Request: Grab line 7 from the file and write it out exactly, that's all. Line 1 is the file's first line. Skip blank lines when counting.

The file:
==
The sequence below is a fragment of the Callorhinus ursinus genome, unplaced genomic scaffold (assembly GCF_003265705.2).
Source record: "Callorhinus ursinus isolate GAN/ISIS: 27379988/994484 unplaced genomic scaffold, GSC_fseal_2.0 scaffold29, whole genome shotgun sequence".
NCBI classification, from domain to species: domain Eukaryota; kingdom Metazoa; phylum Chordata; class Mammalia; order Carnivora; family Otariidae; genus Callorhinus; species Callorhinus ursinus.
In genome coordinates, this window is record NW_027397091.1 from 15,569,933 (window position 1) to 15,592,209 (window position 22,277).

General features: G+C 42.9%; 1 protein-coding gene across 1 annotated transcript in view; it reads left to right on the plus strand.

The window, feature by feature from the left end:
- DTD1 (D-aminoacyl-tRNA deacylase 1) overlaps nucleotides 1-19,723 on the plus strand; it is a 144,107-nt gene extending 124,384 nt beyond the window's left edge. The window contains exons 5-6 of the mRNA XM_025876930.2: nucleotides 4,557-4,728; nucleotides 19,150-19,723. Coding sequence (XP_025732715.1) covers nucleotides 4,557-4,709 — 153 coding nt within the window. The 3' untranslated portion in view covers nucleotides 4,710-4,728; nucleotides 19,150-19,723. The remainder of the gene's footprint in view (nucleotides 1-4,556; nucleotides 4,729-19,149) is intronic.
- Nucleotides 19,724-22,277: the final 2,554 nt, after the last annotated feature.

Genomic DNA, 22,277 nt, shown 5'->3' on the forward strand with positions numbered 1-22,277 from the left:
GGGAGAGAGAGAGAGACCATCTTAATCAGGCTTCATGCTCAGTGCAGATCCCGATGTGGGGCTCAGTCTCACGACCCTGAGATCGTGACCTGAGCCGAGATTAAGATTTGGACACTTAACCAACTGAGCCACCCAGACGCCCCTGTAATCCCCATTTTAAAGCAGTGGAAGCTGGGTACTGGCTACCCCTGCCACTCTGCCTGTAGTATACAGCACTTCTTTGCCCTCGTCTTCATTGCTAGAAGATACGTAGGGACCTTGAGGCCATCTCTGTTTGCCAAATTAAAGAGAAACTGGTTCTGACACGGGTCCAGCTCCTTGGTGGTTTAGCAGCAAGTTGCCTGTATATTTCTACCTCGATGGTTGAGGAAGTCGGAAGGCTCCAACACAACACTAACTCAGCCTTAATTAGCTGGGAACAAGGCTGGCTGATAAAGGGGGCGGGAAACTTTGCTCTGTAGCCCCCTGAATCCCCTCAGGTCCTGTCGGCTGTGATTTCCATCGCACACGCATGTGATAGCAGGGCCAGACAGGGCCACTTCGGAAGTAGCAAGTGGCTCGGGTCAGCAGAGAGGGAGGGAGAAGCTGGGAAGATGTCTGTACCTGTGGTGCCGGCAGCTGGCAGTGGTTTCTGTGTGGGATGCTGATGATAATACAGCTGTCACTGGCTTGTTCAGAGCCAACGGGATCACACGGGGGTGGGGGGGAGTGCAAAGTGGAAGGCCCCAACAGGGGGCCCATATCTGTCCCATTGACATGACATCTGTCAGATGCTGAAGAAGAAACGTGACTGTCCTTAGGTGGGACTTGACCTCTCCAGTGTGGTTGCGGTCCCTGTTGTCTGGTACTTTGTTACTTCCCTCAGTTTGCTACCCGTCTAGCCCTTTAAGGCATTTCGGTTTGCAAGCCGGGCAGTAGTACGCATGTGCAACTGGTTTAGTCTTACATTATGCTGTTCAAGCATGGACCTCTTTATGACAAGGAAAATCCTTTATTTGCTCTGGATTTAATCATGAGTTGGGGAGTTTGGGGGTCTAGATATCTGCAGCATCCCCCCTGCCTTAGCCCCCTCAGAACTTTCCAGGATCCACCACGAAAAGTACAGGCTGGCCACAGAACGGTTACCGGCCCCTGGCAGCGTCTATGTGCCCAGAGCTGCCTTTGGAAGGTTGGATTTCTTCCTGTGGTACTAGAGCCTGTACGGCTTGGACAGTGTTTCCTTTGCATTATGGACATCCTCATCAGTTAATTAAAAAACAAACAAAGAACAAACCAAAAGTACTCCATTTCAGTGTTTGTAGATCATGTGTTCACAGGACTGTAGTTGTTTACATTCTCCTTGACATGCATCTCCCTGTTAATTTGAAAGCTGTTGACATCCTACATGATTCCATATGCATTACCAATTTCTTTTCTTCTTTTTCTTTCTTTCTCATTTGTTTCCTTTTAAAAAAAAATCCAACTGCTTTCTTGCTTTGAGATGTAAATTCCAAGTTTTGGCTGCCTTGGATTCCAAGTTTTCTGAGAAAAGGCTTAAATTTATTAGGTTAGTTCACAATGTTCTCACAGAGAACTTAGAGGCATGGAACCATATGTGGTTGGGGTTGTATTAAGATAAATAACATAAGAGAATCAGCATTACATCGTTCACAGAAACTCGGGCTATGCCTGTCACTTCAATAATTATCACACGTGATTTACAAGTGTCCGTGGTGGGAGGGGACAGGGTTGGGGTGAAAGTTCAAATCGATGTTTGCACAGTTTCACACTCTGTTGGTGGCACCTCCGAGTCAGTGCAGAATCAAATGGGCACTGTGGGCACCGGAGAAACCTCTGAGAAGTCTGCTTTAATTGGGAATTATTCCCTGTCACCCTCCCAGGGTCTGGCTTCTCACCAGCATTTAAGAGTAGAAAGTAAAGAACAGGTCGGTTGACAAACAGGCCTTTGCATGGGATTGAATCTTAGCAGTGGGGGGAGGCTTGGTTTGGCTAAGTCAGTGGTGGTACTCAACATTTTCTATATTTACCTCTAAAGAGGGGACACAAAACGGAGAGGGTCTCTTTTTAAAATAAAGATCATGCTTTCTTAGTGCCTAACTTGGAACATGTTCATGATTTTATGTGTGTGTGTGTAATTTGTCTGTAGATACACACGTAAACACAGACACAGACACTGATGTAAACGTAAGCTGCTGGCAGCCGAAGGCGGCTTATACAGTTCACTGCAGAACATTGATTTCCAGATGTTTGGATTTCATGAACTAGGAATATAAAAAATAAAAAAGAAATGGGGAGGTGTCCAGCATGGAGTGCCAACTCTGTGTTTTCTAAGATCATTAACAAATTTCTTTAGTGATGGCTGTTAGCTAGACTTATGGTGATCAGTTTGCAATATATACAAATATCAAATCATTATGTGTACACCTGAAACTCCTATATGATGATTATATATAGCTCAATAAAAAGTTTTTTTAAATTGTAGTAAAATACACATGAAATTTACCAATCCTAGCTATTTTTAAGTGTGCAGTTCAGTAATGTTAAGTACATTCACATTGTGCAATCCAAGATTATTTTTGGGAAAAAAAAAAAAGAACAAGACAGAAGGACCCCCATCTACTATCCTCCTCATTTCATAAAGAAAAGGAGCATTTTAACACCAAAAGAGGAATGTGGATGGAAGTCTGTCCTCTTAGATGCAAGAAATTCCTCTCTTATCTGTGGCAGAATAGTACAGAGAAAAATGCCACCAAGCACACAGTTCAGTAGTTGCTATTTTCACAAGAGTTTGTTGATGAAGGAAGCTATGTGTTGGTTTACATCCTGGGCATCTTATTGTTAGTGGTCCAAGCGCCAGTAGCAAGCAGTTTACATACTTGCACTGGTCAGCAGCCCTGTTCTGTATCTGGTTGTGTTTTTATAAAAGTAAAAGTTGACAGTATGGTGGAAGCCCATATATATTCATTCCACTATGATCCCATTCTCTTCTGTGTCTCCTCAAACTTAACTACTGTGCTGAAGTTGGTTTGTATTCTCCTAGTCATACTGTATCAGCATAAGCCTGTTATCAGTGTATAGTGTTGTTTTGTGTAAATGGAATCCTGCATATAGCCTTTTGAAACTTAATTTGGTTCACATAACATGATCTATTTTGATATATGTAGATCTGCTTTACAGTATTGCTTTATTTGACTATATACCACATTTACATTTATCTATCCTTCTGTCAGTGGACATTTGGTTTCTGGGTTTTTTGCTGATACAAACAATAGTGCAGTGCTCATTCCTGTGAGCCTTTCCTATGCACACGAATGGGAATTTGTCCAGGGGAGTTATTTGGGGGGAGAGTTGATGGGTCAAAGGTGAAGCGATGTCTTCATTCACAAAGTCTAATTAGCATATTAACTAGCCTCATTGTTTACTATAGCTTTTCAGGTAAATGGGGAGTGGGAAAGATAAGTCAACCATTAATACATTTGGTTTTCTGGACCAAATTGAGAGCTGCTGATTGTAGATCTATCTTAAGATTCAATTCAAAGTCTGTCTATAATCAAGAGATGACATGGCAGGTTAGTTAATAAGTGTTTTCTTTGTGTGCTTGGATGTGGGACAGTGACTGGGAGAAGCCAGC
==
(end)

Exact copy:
- DTD1 (D-aminoacyl-tRNA deacylase 1) overlaps nucleotides 1-19,723 on the plus strand; it is a 144,107-nt gene extending 124,384 nt beyond the window's left edge. The window contains exons 5-6 of the mRNA XM_025876930.2: nucleotides 4,557-4,728; nucleotides 19,150-19,723. Coding sequence (XP_025732715.1) covers nucleotides 4,557-4,709 — 153 coding nt within the window. The 3' untranslated portion in view covers nucleotides 4,710-4,728; nucleotides 19,150-19,723. The remainder of the gene's footprint in view (nucleotides 1-4,556; nucleotides 4,729-19,149) is intronic.